Kicking Big Goals – Gamifying Your Business

Look at how ecstatic players are when they’re part of a victorious World Cup Football team…and how devastated they are when they’re part of a losing team. Do you think they’re thinking about the money at the instant that they win or lose? Or do you think it’s more about pride and glory, or defeat, shame, loss and grief? Do you think a Goal Keeper who let the winning goal sneak past him would feel he’d let his team-mates and even his country down by not making the save?

How would it be if your employees felt they were part of an elite team with ambitious goals to kick? How supportive of each other would they be if they knew they had to depend on each other to achieve it? How elated would they feel in achieving it?  How bonded would they feel in celebrating their win? And of course…what would be the reward for winning?  Glory alone…which may be sufficient if they’re competing against another team…or perhaps some other tangible reward?

Win-Wins

The team needs some motivation in the first place…they’ll soon lose motivation if they think they’re simply being used as pawns to help the employer win at the expense of the workers good will and effort. It has to be an honest Win-Win for everyone…the employer and the employees. It has to be fair! There has to be some recognition and reward for effort, not just outcome!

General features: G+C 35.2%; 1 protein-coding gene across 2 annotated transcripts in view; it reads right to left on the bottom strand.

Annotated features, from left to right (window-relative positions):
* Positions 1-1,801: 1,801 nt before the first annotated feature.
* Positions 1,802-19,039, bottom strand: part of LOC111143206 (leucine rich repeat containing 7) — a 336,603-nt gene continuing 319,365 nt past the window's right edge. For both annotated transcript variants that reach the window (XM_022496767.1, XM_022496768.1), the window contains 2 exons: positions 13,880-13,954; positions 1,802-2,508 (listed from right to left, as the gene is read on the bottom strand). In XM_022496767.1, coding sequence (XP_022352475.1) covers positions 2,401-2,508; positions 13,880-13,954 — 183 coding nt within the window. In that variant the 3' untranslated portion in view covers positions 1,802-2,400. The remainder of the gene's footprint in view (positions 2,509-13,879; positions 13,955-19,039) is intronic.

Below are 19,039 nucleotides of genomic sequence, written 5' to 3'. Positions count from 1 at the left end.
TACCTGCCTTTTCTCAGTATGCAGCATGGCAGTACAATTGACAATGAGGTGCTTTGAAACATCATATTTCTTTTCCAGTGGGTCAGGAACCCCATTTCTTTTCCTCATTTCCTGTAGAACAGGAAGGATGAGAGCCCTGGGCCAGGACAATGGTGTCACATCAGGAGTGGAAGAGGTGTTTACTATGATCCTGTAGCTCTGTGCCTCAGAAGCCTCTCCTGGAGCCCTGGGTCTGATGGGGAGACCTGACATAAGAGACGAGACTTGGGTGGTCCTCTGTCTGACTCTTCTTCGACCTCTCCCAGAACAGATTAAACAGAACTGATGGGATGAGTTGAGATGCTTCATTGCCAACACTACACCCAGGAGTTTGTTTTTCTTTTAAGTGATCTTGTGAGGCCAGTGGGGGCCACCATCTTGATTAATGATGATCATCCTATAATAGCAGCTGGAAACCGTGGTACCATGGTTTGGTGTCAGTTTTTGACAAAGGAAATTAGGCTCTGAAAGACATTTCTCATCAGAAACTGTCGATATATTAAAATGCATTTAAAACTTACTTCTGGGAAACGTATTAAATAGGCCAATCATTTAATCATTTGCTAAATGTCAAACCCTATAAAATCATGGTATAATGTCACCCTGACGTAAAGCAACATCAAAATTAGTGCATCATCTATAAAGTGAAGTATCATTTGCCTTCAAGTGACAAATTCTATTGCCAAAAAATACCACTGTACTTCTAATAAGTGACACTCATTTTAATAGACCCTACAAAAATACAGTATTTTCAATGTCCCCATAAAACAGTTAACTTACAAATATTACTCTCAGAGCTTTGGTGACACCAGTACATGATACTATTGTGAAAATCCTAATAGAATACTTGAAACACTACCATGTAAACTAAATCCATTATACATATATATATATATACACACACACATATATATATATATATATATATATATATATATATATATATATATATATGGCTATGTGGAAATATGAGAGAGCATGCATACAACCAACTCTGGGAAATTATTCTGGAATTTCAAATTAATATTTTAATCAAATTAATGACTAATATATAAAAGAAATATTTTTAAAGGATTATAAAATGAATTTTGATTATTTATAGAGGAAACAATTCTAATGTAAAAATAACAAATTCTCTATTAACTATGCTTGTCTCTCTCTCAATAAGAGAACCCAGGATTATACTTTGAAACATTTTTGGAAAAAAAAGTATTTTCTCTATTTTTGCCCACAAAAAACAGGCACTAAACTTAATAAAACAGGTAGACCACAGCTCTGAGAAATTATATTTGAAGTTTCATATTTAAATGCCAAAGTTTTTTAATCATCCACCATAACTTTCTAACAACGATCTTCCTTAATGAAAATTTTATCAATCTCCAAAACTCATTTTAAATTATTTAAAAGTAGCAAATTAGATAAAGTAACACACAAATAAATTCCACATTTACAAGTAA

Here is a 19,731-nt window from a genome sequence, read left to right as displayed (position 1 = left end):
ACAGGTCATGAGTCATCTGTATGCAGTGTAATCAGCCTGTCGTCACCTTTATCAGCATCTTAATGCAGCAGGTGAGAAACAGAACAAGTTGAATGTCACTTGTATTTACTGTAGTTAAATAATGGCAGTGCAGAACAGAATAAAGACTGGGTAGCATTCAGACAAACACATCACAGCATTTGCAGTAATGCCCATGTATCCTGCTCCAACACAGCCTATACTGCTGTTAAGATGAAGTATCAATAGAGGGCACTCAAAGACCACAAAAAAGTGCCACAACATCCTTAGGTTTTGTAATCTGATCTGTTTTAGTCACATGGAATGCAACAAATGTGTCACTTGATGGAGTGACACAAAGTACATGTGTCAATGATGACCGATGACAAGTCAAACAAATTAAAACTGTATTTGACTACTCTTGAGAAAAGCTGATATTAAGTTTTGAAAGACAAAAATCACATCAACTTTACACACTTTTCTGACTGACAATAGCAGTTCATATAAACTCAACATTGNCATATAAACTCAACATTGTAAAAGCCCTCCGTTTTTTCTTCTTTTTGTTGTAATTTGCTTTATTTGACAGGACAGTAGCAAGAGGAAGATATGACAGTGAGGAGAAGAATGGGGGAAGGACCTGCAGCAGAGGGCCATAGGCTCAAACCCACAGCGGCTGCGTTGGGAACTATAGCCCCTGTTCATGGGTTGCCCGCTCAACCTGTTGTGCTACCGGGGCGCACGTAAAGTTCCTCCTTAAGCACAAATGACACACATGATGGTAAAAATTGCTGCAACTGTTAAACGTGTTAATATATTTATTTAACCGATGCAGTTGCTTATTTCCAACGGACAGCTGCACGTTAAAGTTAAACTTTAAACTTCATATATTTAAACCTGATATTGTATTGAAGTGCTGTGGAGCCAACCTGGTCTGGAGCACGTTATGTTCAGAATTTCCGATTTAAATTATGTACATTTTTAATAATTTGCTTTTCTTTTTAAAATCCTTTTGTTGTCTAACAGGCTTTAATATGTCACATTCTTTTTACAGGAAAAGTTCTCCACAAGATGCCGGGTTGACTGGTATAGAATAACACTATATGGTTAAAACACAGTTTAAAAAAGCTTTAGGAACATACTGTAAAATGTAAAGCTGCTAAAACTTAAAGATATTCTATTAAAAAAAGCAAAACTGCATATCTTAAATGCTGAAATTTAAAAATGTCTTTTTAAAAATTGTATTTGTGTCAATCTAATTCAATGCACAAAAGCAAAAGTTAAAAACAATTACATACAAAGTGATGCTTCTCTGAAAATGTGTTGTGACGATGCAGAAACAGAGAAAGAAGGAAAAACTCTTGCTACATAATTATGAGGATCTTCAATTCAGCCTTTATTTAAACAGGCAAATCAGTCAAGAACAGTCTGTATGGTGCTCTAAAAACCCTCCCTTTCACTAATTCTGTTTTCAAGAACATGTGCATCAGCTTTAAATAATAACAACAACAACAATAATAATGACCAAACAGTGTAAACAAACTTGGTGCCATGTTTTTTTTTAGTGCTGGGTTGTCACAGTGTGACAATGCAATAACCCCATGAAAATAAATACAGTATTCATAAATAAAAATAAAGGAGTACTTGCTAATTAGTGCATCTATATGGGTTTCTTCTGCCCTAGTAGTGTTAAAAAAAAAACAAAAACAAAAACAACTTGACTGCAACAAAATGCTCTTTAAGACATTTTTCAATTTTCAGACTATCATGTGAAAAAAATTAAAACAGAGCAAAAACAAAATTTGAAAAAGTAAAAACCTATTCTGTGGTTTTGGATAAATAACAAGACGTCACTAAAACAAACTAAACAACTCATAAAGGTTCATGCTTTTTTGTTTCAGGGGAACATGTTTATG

I find that the best rewards are NOT monetary rewards. Monetary rewards are soon forgotten and don’t carry the emotion. How often do you hear highly paid athletes or business leaders boasting that their best achievement was the pay-packet?  That’s not the thing they take most pride in.

In my personal career, one of my proudest achievements was putting a great team of various trades people and engineers together and helping them complete some outstanding projects.

So, yes, people get paid to turn up to work, and if that’s all you want them to do, then fine. BUT, if you want the best results for the business, then you need to create the environment for your employees to perform at their best…and that’s about creating a high performance TEAM.

There’s quite a lot to this, and it includes, but is not limited to:

  • Choosing the right goals
  • Ensuring the team has the right mix of skills
  • Choosing the right metrics
  • Clarifying the rules of the game and how to win
  • Ensuring appropriate team-based rewards
  • Adopting an appropriate leadership style and creating the right environment for the team to perform at its best
  • Make it FUN!

If you’d like to hear more about our approach to gamifying the workplace, reach out to us at .

Business insights

Not receiving your weekly dose of Lean Logic business improvement articles? Subscribe below for more articles like this one delivered straight to your inbox.